Spencer P. Jones & his white Strat


The coolest guitar-slinger in Australia.

Spencer P. Jones  is a legend. Trust me, he is.  If you’ve never heard of him, could you please come around to my office so I can slap you up the back of the head… hard.

If you have heard of him, you know what I’m talking about. I know people in France who LITERALLY worship the ground he walks on. One French musician, upon seeing Spencer in the crowd at his gig, started crying onstage. No shit. Another received Spencer’s white cowboy hat as a gift and treasures this object like it’s the Shroud Of Turin. Those French have good goddamn taste.

The thing I remember most about the first time I saw Spencer play was how cool his beaten up white Strat looked. The back of the thing looked like it was made of sandstone that the ocean had eroded away. He told me this was from the huge cowboy belt buckles he used to wear in The Johnnys. Fender should hire Spencer to relic their guitars…


The headstock was so tinted with cigarette smoke from a bazillion gigs, the lacquer had turned from light yellow to dark, blood red. It looked like he’d gutted a pig on it. It matches Brian Hooper’s Jazz Bass headstock. Pig gutting must be a popular Beasts Of Bourbon pastime…


The colour isn’t actually white. Well it might’ve been once, but I think being subjected to 567,977 of Spencer’s cigarettes has turned it a kind of grey/brown/khaki… it’s beautiful. The knobs look like a hobo’s teeth… yellow and worn down.


What impressed me most was Spencer’s utter disregard for the guitar’s well being onstage. After another chaotic, awesome solo show at Ric’s Bar in Brisbane, he threw the guitar down onto the stage and walked to the bar. This thing bounced twice before Andy Kamikzee (SPJ’s former drummer) caught it on the third bounce and gently put it back in it’s guitar case. (…which incidentally was a cheap $60 gig bag.)

photo by blackshadow photography

This guitar is actually the inspiration behind guitarnerd , as I felt that it needed to be documented. It’s been through The Johnnys, The Beasts Of Bourbon, The Sacred Cowboys, Ian Rilen’s Hell To Pay and his many fantastic solo albums. The stories this guitar could tell… well it could probably get a lot of people arrested.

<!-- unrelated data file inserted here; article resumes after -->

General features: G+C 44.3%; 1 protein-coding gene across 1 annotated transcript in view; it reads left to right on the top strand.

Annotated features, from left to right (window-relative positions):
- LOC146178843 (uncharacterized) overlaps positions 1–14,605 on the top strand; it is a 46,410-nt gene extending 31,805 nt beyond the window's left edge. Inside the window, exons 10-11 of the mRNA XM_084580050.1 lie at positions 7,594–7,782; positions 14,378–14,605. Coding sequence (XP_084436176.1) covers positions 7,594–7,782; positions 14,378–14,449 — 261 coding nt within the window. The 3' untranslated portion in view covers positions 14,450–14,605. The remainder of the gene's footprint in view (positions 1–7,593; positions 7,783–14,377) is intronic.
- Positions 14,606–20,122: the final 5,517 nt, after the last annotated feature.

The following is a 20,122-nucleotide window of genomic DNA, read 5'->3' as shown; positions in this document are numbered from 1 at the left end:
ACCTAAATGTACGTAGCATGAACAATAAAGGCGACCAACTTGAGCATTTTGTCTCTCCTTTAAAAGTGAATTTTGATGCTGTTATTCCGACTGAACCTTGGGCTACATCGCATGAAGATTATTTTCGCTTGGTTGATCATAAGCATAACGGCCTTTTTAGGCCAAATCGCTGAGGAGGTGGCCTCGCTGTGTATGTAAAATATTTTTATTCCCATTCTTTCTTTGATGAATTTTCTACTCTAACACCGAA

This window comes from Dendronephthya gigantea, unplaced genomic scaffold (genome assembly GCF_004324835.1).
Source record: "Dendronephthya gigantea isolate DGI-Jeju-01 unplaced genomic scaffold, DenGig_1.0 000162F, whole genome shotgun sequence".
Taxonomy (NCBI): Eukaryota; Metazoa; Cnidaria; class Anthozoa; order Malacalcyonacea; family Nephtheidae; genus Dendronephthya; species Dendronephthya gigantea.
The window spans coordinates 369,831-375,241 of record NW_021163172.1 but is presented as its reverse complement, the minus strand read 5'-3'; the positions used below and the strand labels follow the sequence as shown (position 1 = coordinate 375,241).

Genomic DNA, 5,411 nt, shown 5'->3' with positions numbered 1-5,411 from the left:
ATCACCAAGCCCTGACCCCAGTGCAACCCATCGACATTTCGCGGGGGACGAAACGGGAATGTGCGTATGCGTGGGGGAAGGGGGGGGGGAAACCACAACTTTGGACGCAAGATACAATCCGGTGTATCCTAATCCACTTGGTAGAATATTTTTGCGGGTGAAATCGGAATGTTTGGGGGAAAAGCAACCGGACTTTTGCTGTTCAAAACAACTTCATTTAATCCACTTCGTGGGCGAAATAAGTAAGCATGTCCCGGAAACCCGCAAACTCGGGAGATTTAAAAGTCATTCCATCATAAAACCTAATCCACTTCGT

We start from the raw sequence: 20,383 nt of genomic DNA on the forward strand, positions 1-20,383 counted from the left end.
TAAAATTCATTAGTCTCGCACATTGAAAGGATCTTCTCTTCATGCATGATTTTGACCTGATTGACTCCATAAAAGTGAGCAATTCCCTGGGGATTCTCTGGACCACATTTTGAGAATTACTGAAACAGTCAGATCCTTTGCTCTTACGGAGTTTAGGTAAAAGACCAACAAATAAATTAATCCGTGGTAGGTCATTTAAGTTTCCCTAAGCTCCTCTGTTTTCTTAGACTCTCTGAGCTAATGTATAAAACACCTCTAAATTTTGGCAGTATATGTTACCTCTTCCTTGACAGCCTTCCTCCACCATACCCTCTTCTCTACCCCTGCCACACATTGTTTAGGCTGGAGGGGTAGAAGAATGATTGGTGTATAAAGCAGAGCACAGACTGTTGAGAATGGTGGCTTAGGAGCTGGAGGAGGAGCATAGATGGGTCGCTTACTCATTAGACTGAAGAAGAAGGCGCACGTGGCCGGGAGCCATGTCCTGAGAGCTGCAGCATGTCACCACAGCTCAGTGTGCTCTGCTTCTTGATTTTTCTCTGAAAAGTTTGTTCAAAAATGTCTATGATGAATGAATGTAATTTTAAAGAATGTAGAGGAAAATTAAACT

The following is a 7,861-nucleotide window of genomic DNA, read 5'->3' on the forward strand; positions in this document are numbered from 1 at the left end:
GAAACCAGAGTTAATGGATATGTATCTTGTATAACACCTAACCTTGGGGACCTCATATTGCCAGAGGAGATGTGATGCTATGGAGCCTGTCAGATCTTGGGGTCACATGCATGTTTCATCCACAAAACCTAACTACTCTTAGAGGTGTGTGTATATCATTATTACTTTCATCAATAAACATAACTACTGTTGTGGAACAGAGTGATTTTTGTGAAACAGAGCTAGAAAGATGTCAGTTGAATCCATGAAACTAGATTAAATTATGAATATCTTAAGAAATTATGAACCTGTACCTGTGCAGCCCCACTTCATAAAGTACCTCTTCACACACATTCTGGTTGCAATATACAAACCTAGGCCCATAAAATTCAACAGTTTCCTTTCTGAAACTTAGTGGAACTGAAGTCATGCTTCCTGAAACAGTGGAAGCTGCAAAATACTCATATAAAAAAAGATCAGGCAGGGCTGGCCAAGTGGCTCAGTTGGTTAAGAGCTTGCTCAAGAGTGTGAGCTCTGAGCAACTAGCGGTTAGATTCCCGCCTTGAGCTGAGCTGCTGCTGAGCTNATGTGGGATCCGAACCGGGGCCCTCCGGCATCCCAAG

The night I took these photos it was just Spencer and his white Strat, plugged directly into the inhouse P.A at the Greyhound Hotel in St. Kilda…. and it sounded fricken’ awesome. Spence was in fine form, despensing nuggets of wisdom in between his songs and he literally sold the shirt off his back for $10.

One of my dreams finally came true this year. I was playing guitar in my band ‘The Horrortones’ at my friend Brett’s 50th birthday. Spencer was also playing this night. I was getting ready backstage and asked Dan from Sixfthick if I could use his guitar as backup in case I broke a string. Spencer interrupted with “Fuck it. Use mine.” and handed me his Strat. I was too shocked to talk. In the 6 or so years I’d known Spencer I’d been too scared to even TOUCH his guitar, so I quietly grabbed it before he changed his mind. The first thing I noticed was how light it was. It was literally the lightest Fender I’d ever felt, even lighter than my old Thinline Telecaster. And the neck was one of the rare necks which had the really narrow nut width which I loved. I remember Spencer said to me that the guitar had been put together from 2 different Strats and I could see they’d picked the best bits off both. The pickups were flush to the body, which I think Spencer did to help him strum and so he didn’t bump into them.

I grabbed it and went onstage. Half way through the set I hadn’t broken a string yet and I was thinking ‘Fuck… I REALLY want to play that guitar.” The next song in our set was a Spencer tune (which in turn was a Blacktop tune) so I thought ‘fuck it’ and swapped. First thing I noticed was that the frets were flat as a tack, but my god it sounded and played unbelievable.

Halfway through the tune I looked down and Spencer was patting my foot with his hand, a big grin on his face. Then he jumped on stage and sung the rest of the song with our singer (plus the Corbetts from Sixfthick). It was pretty much one of the best musical experiences I’ve ever had.